Fla. 2013) (citing Bess v. Check Express, 294 F.3d 1298, 1306-07 (11th Cir.
There is no dispute that the Arbitration Agreement requires a Lyft rideshare
driver to arbitrate all FLSA claims, including the one brought by Hinson in this
case. The principle question for the Court to decide is whether Hinson and the
class ofLyft drivers he seeks to represent are members of a "class of workers
engaged in ... interstate commerce" such that they would be classified as
transportation workers that are exempt from the FAA's arbitration provisions
under § 1 's residual clause. Lyft seeks to compel Hinson to arbitrate his claim on
an individual basis, arguing that the § 1 exemption for transportation workers does
not apply to Hinson or the class ofLyft drivers to which he belongs. See Mot. to
Compel. Specifically, Lyft contends that Lyft drivers are not "engaged" in
interstate commerce within the meaning of § 1.3
2 Because this Court finds that the putative class ofLyft drivers are not engaged in
interstate commerce, it need not address Lyft's contention that § 1 does not apply
to transportation workers who transport passengers instead of goods. The Court
assumes for purposes of this opinion that it does. See Rogers v. Lyft, Inc., 452 F.
Supp. 3d 904 (N.D. Cal. 2020) ("The ships and trains that transport passengers are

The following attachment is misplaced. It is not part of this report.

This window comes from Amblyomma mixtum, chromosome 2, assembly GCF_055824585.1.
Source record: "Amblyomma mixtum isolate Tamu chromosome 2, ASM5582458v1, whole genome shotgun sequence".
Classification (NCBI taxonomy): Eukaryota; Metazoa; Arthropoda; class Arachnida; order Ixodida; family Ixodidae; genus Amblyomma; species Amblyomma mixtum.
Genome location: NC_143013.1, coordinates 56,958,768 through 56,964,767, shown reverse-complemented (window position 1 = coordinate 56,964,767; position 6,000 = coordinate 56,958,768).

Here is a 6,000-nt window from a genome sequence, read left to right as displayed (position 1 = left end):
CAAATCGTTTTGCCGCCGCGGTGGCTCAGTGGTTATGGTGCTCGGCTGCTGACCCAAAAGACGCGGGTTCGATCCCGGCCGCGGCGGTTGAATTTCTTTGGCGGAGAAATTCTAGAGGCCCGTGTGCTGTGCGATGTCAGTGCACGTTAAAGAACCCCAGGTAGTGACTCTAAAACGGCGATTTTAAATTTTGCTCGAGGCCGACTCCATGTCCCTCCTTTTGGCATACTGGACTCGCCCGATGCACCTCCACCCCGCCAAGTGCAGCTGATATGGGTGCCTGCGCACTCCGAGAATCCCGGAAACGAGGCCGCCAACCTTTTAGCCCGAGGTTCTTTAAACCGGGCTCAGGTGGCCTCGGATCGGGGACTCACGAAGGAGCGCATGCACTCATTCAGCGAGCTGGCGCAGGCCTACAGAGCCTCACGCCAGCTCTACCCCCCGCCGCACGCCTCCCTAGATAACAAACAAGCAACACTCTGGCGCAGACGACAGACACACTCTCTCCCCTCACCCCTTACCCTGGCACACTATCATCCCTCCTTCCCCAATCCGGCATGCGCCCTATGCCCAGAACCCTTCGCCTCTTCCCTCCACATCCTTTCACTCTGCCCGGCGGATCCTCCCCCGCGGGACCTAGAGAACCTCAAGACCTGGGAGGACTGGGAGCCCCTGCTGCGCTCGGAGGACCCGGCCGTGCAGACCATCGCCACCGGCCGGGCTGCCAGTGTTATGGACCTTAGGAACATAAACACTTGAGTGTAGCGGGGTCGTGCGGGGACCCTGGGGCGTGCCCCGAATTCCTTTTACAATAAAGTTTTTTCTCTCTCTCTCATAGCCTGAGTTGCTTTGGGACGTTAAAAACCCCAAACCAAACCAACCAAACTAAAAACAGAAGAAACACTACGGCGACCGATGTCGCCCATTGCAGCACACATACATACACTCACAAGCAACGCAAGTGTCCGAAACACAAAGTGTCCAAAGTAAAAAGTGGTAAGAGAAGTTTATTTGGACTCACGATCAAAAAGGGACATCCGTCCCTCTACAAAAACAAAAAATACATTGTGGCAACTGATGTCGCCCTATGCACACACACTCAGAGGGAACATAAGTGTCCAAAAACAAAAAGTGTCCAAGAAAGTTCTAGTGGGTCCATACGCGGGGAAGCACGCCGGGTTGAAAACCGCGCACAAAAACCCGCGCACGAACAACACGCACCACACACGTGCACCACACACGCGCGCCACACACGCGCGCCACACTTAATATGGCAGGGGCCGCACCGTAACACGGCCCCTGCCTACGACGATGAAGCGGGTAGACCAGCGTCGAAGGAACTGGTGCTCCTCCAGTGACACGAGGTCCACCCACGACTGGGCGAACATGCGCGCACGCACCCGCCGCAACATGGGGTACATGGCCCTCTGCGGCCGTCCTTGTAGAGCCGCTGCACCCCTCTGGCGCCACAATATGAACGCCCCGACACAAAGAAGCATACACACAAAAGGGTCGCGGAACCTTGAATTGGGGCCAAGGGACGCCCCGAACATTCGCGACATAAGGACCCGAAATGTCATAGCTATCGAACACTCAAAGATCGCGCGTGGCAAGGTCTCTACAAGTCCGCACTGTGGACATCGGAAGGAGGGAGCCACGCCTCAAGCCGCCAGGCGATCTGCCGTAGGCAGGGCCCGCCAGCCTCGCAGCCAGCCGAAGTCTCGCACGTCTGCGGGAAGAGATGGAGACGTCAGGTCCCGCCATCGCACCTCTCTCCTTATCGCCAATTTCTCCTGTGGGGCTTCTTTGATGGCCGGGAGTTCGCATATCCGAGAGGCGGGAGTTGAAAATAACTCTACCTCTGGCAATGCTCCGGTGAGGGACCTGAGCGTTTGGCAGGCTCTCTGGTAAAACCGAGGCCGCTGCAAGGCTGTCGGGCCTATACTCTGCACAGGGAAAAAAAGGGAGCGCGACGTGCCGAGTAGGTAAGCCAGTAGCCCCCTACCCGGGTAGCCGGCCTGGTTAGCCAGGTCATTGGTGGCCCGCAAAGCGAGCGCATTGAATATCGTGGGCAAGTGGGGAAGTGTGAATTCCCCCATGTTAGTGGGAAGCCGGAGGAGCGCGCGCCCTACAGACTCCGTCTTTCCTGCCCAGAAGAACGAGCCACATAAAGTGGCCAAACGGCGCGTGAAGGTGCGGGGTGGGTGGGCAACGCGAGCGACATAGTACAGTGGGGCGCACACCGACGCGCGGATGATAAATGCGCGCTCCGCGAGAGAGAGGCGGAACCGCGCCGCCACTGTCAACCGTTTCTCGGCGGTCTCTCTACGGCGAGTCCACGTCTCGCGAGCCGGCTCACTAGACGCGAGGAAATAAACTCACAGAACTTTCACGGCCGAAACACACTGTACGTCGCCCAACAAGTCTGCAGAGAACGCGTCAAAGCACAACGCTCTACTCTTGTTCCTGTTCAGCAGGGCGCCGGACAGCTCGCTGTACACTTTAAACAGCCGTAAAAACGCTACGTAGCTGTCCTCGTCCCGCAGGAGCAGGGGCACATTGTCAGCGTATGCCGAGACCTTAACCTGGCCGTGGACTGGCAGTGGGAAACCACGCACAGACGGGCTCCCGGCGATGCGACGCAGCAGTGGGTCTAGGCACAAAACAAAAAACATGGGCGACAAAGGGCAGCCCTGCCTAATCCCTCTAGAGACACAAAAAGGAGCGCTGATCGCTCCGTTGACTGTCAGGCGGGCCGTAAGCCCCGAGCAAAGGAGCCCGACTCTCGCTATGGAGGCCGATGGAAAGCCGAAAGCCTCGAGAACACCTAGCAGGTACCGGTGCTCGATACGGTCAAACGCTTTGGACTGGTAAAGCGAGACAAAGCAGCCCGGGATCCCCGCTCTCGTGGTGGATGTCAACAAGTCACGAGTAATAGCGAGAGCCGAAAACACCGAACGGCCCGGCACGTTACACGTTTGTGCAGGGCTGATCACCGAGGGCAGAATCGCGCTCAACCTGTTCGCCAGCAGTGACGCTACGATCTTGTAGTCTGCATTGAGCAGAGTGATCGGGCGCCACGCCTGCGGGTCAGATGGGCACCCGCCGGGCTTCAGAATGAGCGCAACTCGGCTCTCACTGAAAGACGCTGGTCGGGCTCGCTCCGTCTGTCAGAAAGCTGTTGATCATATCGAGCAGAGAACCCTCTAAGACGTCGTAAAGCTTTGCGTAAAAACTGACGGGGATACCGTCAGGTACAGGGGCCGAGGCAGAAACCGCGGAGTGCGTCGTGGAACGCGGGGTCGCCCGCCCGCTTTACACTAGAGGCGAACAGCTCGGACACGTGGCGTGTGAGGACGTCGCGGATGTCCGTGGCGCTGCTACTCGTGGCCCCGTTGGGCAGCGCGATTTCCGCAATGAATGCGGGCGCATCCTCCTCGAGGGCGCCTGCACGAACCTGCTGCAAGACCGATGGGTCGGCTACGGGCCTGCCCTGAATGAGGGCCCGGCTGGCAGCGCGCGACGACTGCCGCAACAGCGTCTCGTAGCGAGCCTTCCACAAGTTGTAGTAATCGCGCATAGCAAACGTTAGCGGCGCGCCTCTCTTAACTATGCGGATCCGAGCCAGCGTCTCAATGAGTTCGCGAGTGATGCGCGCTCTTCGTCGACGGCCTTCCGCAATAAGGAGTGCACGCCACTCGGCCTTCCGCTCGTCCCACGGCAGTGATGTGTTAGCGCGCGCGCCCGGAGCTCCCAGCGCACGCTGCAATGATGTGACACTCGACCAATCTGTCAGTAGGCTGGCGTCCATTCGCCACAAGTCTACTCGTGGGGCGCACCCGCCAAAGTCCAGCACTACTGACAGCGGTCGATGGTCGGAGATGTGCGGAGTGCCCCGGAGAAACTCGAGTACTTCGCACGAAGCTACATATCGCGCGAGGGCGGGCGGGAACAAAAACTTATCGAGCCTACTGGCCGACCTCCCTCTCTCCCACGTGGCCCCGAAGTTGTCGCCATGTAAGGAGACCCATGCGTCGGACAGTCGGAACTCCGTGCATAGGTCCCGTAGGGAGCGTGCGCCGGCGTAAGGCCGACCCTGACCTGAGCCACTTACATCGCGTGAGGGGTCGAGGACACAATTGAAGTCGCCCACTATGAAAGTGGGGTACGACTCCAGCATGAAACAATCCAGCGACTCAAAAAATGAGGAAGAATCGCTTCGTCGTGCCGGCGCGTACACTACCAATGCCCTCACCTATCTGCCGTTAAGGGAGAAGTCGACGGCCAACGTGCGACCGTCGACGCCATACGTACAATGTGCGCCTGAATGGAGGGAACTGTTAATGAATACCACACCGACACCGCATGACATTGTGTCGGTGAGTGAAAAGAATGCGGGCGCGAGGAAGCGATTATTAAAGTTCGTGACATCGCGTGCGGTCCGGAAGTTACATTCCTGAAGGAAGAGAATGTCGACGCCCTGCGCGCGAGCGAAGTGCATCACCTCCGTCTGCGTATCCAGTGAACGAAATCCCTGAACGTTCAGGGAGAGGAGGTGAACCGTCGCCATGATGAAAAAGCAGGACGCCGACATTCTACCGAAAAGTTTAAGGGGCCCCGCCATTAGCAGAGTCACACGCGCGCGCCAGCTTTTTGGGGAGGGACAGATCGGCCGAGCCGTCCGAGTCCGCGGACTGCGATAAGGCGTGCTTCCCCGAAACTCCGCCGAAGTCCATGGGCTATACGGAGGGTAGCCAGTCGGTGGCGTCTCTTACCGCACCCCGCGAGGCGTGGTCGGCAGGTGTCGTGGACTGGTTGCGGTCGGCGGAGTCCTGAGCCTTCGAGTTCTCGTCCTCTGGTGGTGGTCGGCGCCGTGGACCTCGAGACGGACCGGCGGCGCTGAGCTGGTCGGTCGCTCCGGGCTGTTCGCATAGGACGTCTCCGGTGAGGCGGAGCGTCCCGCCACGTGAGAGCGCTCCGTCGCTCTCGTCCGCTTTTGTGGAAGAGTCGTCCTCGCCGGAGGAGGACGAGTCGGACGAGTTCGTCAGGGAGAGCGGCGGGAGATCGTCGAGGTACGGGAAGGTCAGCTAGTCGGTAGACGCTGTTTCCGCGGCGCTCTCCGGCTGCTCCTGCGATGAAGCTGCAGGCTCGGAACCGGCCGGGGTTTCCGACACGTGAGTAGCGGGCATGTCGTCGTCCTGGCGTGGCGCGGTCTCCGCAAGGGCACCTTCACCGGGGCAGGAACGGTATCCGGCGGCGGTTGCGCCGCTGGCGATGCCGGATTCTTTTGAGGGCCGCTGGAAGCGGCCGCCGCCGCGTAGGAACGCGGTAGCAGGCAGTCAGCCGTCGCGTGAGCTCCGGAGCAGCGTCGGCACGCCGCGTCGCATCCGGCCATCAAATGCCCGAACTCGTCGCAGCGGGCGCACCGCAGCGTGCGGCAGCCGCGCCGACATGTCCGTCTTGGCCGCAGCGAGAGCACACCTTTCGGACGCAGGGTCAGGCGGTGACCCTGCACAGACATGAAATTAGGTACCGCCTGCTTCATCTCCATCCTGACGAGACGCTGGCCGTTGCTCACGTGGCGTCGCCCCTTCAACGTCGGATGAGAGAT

staffed by seamen and railroad workers, just like the ones who transport goods.").
3 Lyft categorizes the class as "all rideshare drivers within the United States—or, at
a minimum, all of the drivers using the Lyft Platform within the United States."
Mot. to Compel at 11. Hinson does not explicitly challenge this characterization of
the class in his response to the Motion to Compel, but he refers to himself and his
class as the more specific, "Lyft drivers." Pl.'s Opp'n at 2-3. Since it does not
The Supreme Court in Circuit City conducted a thorough textual and
historical analysis of the phrase "engaged in commerce" for the purpose of
interpreting § 1 's exclusion to mean that only transportation workers were covered
by the language of the statute. Circuit City, 532 U.S. at 115-18. In Circuit City,
the Supreme Court concluded that the plain meaning of the phrase "engaged in
commerce," as used in the residual clause, is narrower than other, more
comprehensive jurisdictional phrases as "affecting commerce" and "involving
commerce," especially because it is preceded by two very specific categories of